In Running in the Family, Michael also uses storytelling in order to cope with the fact that he never really had a relationship with his father. The entire act of writing this novel is an attempt to get to know his father better from the stories people told him to help him write this fictional memoir. Michael’s brother tells him that “[he] must get this book right” because “[he] can only write it once” (183). Michael’s brother is concerned with accuracy and piecing together all of the stories, but this is not Michael’s primary goal. In the Acknowledgments section at the end of the novel, Michael admits that “the book is not a history but a portrait of ‘gesture’… [because] a well-told lie is worth a thousand facts” (Ondaatje 189). Michael is concerned with the process of writing this novel and making sense of all the stories and memories he is told about his father. People often reconstruct or elaborate stories of grief or bereavement, and as a result “stories do not always accurately reflect what actually happened… [therefore] ’to some extent, our stories . . . are all fictions’” (Bosticco 8). This technique of “sensemaking” is exactly what Michael is doing in his novel Running in the Family (4). “This ‘redramatization’ of family stories can give the family members access to the bereavement scripts they carry” and help them cope with their loss in a healthy way (13). Between pages 174 and 180, Michael recounts several different perspectives of Mervyn’s death, but despite all the information and memories he hears Michael acknowledges that “the book again is incomplete. In the end all [of Mervyn’s] children move among the scattered acts and memories with no more clues” (Ondaatje 183). Michael knows that he is using this book and these stories to cope with the fact that he will never actually know his father. While this is something he laments, the best way he can deal with it is by attempting to create a narrative about his father that he can live with and turn to. Both Larry and Michael use the act of storytelling as a cathartic release of their emotions and as a way of connecting with others. By verbalizing their thoughts and memories, as well as the thoughts and memories of others, they are facing their trauma and loss and are able to cope with their feelings.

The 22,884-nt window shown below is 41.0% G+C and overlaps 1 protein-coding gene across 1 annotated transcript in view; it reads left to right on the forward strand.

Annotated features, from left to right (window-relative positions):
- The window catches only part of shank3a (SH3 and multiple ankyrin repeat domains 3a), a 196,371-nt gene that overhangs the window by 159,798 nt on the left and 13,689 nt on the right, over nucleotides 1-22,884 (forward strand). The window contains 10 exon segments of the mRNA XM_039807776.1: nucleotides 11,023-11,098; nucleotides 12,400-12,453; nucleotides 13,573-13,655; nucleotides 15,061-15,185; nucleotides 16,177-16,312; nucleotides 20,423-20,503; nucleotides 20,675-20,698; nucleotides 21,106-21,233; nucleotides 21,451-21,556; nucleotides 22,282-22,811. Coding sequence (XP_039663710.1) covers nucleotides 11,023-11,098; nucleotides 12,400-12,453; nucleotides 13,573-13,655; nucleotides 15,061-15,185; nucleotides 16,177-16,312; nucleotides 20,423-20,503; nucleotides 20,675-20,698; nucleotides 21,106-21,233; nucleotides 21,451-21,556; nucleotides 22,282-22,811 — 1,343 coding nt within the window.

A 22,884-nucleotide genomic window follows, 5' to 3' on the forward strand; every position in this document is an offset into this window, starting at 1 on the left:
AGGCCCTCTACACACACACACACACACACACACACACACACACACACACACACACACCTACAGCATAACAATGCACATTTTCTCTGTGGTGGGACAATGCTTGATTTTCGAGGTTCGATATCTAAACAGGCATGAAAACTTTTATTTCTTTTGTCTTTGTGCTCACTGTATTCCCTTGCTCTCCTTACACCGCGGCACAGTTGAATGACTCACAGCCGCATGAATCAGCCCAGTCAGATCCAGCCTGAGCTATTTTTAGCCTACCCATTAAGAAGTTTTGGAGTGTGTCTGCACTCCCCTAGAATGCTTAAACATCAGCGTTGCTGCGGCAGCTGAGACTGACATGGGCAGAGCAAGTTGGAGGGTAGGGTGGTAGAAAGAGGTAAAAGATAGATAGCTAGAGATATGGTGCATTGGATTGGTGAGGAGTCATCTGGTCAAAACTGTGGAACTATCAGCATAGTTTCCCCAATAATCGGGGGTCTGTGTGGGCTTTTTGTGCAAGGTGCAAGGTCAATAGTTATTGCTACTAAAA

While both Larry and Michael use storytelling as their coping mechanism, they use it in very different ways because of their contrasting memories of and feelings towards their fathers. Larry uses the act of storytelling to externalize and distance himself from the trauma and his father, whereas Michael uses it to bring himself closer to the memory of his father. Larry’s externalization of his story and distance from his trauma is illustrated through his clothing. Even though Larry “usually [sleeps] buck to let [his] skin breathe…if [he takes] off [his] clothes, Johnny might see [the] scars, and [Larry] didn’t want that” (Van Camp 86). When Larry is first questioned by Johnny about his burns, Larry “defensively” answers that he was “kissed by the fuckin’ devil” (87). At this point in the novel Larry is clearly very uncomfortable with anyone seeing his scars and refuses to tell anyone how he got them. He uses his clothing as a shield from others that keeps his memories bottled up inside of him. Similarly to how he needs to take off his clothes and lie naked in order to let his burns breathe at night, Larry needs to verbalize his trauma, share it with someone, and be vulnerable in order to heal his mental state, as well. This metaphor is extended after he opens up to Juliet about his trauma. Instead of getting defensive about why he is burned like he does with Johnny, he responds by saying he “was sewn into the belly of an animal” (111). Although it is not the full story, it is the closest he comes to expressing his trauma and sharing it with another person. Just after he tells Juliet this small part of his memory, he stands “naked and free” before her, completely vulnerable (114). After Larry verbalizes and externalizes his story and shows Juliet his burns, he distances himself from the trauma. His story is no longer shielded by his clothing, but is placed outside himself, available to someone else. In this way, Larry is distancing himself from his trauma and his father. Contrastingly, Michael uses storytelling to bring himself closer to his father. Michael returns to Ceylon, Sri Lanka, in an attempt to connect all the memories and stories he hears about his father. He realizes that he “slipped past a childhood [he] had ignored and not understood…[he] would be travelling back to the family [he] had grown from — those relations who [stand] in [his] memory like frozen opera…[he] wanted to touch them into words” (Ondaatje 4). Michael’s goal for this return journey and in writing this novel is to bring the memories he pieces together closer to him. By writing this novel, he is validating and eternalizing all of the stories that strengthen the relationship between him and his father. Running in the Family and The Lesser Blessed show how storytelling is used for healing, yet both do so in contrasting ways. This comparison demonstrates how the same strategy can be used very differently and still result in coping with a problem-drinking father.